Opportunities abound for organizations that are able to gain insight into customers, sales, markets, and processes, by analyzing data culled from a myriad of sources across the enterprise. This rich information can enable executives, managers, and professionals to answer questions never possible before. As a result, for the companies that are able to provide business decision makers with quick and efficient access to BI or analytic data from which they can create their own interfaces and reports, competitive advantage can be realized.
However, today’s BI systems still present challenges to achieving the full benefit of enterprise data, according to a survey of 250 data managers and professionals, conducted by Unisphere Research, a division of Information Today, Inc., for Tableau Software. Respondents to the survey are among the readership base of Database Trends and Applications.
Although the research shows a trend toward self-service BI systems that can help decision makers more easily gain meaningful information, organizations are still behind when it comes to making such capabilities pervasive across their organizations. In addition, questions about data quality, data timeliness, and organizational support need to be addressed, the survey finds.
The latency of BI information, difficulty in using tools, and challenges in finding appropriate data are the main complaints heard about today’s business intelligence and analytic systems, according to the survey. In addition, only a handful of people in respondents’ organizations have direct access to the information they need.
Self-service BI is now offered to some extent in half of the organizations surveyed. However, in most companies, fewer than one out of 10 employees have access to BI and analytic systems.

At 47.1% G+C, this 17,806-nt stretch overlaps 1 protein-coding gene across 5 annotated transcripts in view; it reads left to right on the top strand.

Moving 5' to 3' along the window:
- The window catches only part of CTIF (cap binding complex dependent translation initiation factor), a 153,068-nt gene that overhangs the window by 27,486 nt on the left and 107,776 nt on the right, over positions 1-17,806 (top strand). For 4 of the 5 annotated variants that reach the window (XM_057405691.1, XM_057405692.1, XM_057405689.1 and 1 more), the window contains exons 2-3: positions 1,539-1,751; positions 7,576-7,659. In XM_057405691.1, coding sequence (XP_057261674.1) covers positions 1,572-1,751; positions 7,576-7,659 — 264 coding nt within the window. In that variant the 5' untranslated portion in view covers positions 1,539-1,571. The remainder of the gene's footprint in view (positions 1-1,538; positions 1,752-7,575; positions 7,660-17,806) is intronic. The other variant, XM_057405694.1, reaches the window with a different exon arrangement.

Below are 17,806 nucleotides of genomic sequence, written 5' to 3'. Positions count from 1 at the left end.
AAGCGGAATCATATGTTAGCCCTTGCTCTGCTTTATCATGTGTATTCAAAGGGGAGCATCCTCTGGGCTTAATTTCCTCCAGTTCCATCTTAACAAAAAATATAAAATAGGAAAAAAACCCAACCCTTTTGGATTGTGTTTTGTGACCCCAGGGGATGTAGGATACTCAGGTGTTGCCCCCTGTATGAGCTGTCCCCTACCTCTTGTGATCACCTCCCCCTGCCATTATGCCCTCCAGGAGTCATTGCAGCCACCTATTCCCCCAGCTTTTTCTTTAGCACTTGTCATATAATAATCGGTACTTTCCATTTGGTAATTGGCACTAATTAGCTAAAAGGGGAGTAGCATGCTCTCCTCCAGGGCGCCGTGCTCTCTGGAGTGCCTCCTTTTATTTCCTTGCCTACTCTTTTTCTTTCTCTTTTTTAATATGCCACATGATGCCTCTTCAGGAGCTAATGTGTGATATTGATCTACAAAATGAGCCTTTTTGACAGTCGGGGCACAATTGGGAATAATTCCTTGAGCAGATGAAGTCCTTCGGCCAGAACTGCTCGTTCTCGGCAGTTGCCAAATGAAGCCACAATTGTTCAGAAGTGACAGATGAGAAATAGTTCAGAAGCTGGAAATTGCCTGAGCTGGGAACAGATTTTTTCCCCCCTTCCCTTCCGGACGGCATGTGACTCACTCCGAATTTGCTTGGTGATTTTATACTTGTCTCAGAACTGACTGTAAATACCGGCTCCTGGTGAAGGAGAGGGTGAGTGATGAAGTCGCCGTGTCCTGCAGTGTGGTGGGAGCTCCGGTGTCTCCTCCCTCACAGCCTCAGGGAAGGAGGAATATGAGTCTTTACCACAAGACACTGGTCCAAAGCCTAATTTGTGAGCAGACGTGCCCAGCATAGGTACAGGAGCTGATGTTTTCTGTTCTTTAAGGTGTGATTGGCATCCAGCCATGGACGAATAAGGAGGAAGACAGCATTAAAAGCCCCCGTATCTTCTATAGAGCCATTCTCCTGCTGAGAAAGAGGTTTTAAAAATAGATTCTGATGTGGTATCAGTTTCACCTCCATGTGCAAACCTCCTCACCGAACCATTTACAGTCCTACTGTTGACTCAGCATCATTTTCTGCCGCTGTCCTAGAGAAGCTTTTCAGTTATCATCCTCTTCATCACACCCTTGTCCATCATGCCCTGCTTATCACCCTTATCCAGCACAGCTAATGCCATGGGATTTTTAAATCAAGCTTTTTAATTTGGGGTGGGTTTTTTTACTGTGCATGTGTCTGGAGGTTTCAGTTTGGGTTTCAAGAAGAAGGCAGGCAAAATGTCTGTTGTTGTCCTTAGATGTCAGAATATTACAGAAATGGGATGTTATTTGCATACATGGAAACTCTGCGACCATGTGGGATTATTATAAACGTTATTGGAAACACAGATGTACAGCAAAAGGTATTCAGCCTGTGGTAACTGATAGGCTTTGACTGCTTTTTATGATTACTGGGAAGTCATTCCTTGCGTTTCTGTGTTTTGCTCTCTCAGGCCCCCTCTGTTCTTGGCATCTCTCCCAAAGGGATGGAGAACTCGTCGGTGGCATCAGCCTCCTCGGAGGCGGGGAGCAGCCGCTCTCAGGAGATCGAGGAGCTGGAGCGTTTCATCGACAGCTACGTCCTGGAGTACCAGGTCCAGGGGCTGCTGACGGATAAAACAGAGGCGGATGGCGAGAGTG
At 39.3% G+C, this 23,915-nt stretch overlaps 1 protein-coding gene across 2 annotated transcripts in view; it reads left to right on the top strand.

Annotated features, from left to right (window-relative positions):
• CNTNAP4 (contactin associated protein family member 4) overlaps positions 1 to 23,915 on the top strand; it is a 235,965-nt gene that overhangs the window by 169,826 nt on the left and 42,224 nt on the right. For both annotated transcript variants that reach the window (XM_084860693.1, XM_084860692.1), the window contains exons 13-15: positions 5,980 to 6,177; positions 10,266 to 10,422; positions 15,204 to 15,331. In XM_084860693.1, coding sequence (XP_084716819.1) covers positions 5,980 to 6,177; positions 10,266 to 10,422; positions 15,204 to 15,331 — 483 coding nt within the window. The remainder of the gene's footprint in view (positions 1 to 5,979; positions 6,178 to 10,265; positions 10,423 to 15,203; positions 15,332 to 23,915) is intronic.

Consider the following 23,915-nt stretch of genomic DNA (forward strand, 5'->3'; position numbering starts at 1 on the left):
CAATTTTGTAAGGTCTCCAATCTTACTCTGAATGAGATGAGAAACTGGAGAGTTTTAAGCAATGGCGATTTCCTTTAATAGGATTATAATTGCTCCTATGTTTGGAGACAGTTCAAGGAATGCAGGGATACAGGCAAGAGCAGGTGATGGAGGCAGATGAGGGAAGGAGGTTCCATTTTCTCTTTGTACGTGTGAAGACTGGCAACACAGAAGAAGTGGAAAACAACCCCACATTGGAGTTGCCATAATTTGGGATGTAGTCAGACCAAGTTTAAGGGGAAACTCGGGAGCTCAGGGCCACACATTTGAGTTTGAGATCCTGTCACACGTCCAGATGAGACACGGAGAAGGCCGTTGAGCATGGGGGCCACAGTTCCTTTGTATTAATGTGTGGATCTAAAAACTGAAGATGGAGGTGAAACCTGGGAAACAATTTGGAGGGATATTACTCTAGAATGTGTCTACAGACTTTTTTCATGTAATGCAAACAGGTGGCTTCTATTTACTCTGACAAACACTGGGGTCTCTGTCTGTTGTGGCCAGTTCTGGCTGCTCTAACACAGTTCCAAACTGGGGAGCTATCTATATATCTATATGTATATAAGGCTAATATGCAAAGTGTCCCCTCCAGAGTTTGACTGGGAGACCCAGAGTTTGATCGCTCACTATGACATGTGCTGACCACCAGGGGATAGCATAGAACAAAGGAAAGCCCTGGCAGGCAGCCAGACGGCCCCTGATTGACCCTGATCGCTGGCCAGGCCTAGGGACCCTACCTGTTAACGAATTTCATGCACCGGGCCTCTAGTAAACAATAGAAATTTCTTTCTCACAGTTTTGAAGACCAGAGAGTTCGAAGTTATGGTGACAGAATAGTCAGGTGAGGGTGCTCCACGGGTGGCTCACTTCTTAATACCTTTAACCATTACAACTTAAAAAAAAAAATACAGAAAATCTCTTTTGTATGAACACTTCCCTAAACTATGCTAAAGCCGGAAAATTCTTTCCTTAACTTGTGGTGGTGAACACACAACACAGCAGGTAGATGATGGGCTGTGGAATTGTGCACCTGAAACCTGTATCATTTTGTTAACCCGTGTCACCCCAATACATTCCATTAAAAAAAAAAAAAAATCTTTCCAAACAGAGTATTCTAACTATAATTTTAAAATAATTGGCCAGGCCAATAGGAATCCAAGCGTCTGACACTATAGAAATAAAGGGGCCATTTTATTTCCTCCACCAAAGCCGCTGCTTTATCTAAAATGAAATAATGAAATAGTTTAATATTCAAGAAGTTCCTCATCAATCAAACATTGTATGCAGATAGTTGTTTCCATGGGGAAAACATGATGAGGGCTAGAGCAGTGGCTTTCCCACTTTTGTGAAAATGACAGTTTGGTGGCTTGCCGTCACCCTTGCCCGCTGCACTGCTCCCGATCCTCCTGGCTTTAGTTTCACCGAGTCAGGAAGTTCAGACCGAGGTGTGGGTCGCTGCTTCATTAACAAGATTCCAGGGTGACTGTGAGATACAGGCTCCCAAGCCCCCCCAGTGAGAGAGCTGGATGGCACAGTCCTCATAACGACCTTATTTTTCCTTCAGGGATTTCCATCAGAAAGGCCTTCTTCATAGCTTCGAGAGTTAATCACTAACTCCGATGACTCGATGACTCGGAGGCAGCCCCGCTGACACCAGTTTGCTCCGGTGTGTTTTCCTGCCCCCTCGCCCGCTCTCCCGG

To download a copy of the survey report, authored by Joe McKendrick and titled "Opening Up Business Intelligence to the Enterprise - 2012 Survey of Data Professionals on Self-Service BI and Analytics," go to http://www.tableausoftware.com/learn/whitepapers/self-service-bi-enterprise?source=dbta
Since many of the survey’s respondents were data managers in charge of information delivery for BI and analytics systems, they have seen for themselves the frustration users are experiencing with their current environments. A majority of respondents, 52%, cite issues with the latency of information—which they say needs to be delivered faster or be more timely to make a difference.
BI and Analytics Challenges
Information needs to be delivered faster or be more timely - 52%
Tools and solutions need to be easier to use - 41%
Information is too difficult to find across organization - 39%
Cost and budget barriers have to be overcome - 37%
Data sources require greater integration - 35%
Need better ways to manage increasing data volumes - 33%
IT or data management departments take too long to respond to reporting requests - 30%
Reliability, consistency, or quality of available data not up to par - 29%
Need more appropriate training/guidance - 25%
Need to streamline amount or variety of BI/analytics tools - 20%
Difficult to comply with mandates/regulations pertaining to data - 11%
Data security needs to be improved - 8%
Don't know/unsure - 5%
Other - 2%
In addition, 41% of the respondents report that members of their organizations are experiencing difficulty with the complexity of tools and solutions. Almost two-thirds of respondents, 39%, also report that they and their end users have difficulty finding the right information needed in data stores across their organizations.
Decision makers or information workers may not have access to many existing BI solutions or environments, which are made available to only IT and selected power users. A reliance on a few information gatekeepers to answer critical business questions results in decision makers’ frustration with delays, while also heaping more responsibility on already stressed IT departments.
Yet, a fundamental hindrance to more widespread access to BI isn’t provisioning portals and dashboards, the survey finds. Instead, it is a lack of a unified view of the enterprise. There tend to be many different types of BI and analytic solutions and tools scattered across enterprises.
The most prevalent tool employed for BI, in fact, is a spreadsheet, which serves as an ad hoc workaround to the restraints of online enterprise data. More than three-quarters of respondents, 78%, report that a spreadsheet is their primary BI tool. In addition to spreadsheets, there is also a wide range of other tools and solutions employed in respondents’ organizations, including dashboards (65%), standard reports (62%), data warehouses (57%), and data mining. Many of these solutions don’t integrate completely, resulting in siloed views of the business.